Friday, 20 September 2019

Bookish Déjà-Vu: Brother of Sleep by Robert Schneider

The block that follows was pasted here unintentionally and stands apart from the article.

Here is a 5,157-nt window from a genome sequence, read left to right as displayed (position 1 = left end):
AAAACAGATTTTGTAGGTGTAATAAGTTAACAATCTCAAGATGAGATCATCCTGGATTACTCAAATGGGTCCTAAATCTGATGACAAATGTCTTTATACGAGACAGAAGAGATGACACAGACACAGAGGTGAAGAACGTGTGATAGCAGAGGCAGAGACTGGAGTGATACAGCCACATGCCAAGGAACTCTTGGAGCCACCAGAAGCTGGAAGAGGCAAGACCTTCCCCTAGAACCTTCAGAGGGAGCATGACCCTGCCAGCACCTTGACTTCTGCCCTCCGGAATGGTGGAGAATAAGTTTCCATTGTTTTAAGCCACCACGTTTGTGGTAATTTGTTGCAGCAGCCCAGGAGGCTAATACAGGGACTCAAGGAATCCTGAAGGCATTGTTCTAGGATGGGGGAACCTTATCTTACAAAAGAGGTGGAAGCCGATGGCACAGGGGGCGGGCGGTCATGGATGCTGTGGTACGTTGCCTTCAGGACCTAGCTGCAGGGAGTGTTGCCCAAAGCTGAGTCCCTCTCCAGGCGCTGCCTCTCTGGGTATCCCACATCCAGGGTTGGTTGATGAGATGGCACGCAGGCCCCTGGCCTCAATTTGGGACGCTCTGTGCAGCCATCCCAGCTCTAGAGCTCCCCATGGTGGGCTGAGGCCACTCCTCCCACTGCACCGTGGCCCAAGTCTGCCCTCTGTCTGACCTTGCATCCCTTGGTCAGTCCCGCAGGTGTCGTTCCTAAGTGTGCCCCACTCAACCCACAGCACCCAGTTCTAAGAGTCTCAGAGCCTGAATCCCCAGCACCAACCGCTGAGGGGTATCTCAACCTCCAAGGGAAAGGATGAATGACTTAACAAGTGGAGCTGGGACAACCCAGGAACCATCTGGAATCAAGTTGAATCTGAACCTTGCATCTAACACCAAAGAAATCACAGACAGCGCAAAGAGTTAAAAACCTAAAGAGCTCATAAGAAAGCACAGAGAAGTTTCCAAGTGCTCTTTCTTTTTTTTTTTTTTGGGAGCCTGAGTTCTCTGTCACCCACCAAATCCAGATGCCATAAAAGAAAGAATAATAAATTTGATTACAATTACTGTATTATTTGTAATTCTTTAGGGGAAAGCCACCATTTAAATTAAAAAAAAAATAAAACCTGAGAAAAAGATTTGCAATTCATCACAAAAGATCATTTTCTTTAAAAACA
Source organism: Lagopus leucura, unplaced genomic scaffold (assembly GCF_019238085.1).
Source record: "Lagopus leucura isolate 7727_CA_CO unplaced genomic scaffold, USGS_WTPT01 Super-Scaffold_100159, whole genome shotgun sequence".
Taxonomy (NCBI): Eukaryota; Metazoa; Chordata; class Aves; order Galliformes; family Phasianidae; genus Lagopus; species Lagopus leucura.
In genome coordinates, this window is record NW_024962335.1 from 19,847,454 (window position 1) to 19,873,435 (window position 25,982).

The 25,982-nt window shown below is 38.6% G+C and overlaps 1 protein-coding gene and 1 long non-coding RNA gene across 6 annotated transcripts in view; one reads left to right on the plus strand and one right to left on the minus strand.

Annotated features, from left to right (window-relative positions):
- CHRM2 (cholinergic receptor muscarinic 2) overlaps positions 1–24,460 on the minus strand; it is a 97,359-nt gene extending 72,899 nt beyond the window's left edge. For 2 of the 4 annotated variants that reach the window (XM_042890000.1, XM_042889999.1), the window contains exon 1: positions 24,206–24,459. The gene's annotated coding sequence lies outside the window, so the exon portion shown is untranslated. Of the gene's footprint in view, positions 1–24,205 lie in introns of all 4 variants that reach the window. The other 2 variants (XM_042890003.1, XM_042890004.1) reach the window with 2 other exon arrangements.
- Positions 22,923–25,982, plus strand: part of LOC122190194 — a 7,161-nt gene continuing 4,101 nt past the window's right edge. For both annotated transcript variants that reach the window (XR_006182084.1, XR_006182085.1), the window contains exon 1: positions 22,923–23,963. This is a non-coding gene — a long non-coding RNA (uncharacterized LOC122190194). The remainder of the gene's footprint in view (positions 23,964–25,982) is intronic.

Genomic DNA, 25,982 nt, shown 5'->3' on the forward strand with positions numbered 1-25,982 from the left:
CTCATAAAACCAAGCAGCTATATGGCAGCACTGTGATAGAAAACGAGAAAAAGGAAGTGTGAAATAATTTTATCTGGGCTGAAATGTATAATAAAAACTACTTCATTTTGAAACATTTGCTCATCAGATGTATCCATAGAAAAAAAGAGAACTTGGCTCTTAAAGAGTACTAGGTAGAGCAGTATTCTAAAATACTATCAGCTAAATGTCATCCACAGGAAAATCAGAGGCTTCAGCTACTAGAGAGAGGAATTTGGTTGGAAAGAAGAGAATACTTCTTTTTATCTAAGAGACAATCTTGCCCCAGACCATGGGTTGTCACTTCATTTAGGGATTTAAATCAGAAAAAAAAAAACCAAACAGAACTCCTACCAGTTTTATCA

Peculiarities that make a person stand out of her or his social circle often result in marginalisation and even exclusion, be it out of disgust or out of awe. In either case, fear of the different and the inexplicable plays an important role in how people behave towards her or him. In former times, many may have concealed – if possible – what singled them out to avoid being accused of dealing with the Devil or exercising witchcraft. Nonetheless, even those with enviable, presumably godly gifts used (and use) to have difficulty in finding their place in society and to develop a sense of belonging. The protagonist of Brother of Sleep by Robert Schneider, which I chose as a bookish déjà-vu, is doubly afflicted: his looks are highly unusual, especially after his tenth birthday, and he is a musical genius among eighteenth-century mountain farmers who only know church hymns and folk dance.
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